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Virtual Library Learning Commons

Today I had an opportunity to share our school library website (aka a virtual learning commons) during a workshop with our school's teaching assistants. I was pleased, and maybe a bit relieved too, that the SEAs were amazed by the many resources gathered on our site and could identify ways this information could be used to support student learning.

It made me think back about the process of creating this website. When I completed my Masters in Teacher Librarianship at the University of Alberta, we were expected to complete a literature review and write a major paper on an inquiry topic of our choice. I decided to focus on the question: Why might the virtual school library be considered a necessary feature in today’s secondary school program?

From my research on the topic I began creating a shopping list of the various features it could contain and to imagine a vision of how the design of the school library website. However, it took this quote from Pappas to send me off in a new direction. looking beyond to new possibilities:

School library media center websites can be designed as more than a collection of resources. These websites have great potential to be digital learning centers, providing resources for information and tools that become a scaffold in the process of gathering and using that information.

I started to consider how this virtual collection could also further the learning priorities of today's library program. I wondered how I could make the site more active than passive to provide for a two-way flow of information. I also thought about what considerations would make for an exemplary virtual school library. Being a visual learner I started out with ideas categorized onto coloured index cards and built the website from the ground up, section by colour-coded section, spread out all over the Library carpet. I played around with three different website building programs, but none of these versions appealed to me. It wasn't until I stopped trying to create the website myself, and started involving the rest of the school, that everything started to click.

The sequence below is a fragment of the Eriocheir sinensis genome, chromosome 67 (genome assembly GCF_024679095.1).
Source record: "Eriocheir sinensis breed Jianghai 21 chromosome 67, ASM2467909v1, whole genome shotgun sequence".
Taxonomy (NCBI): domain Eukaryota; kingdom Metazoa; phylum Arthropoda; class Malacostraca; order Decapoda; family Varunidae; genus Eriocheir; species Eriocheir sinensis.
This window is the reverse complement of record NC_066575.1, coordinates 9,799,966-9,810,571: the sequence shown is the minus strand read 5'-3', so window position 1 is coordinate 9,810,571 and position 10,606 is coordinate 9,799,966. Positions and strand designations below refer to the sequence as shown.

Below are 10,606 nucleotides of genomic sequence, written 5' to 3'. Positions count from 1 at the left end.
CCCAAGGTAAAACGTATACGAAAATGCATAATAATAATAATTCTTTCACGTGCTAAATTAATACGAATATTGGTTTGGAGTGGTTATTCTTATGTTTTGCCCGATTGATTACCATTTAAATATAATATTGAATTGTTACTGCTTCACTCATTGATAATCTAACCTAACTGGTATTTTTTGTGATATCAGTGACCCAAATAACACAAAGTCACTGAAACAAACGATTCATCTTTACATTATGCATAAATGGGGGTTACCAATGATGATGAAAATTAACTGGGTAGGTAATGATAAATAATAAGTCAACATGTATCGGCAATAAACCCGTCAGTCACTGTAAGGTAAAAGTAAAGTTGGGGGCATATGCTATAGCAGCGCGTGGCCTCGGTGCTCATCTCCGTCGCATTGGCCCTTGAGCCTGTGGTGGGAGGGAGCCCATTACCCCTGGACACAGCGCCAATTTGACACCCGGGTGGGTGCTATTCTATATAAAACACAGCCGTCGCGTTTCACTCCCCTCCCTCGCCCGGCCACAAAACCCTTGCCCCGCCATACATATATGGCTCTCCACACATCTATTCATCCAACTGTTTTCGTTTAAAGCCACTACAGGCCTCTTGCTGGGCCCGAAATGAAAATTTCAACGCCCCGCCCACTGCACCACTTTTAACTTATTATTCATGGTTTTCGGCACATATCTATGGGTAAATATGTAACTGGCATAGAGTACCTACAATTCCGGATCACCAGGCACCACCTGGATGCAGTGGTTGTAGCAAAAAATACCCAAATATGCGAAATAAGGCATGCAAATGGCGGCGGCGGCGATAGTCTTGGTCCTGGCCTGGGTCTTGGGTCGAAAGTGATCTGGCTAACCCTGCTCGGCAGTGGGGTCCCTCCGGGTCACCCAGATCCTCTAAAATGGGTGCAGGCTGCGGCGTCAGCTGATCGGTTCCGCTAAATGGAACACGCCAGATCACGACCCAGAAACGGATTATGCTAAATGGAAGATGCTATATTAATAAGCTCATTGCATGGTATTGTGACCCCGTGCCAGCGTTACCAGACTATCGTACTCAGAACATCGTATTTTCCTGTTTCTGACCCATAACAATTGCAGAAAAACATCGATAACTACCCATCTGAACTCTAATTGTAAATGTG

Mr. Radford, our Computer teacher suggested trying as a platform and Josh, our Library teaching assistant narrowed down the various templates to a favourite few. Then the Library Advisory Council (LAC) students voted on which was their favourite template, and Ms. Elliott, our Library Technician, who has fabulous technology skills, eagerly took on the role of Webmaster. Then things really started to get going!

We created a frame, decided on headings, colours and fonts, and began the process of adding content. The LAC was with us every step of the way, offering their opinions on heading titles, layout, and content. Ms. Norman's Photography class took photos to contribute to our banner. Mr. Radford had his students apply their knowledge of website building to critique our first efforts. Our WGSS department heads and classroom teachers contributed favourite websites for our Classroom Resources page. The Counsellors helped us with the information under Spotlight's Seriously Speaking page. Teachers on call would stop by the library to offer their assistance and would be pressed into action looking for Music and English resources or checking content for accuracy, and links for viability. The Library's teaching assistants located and wrote blog reviews, found needed resources, and became our cheerleading section offering valuable advice about what teens would want to see in a website. Ms. Keyworth's Gator Pod class were our Beta testers - and proved fabulously critical. They caught all sorts of little mistakes and helped us immensely. On May 11, 2016 we finally launched our website at

Check it out and see what you think. What would you like to see? What else can we add? It takes a village to create an exemplary website, one that promotes student learning and supports staff instruction. We invite you to join the process.

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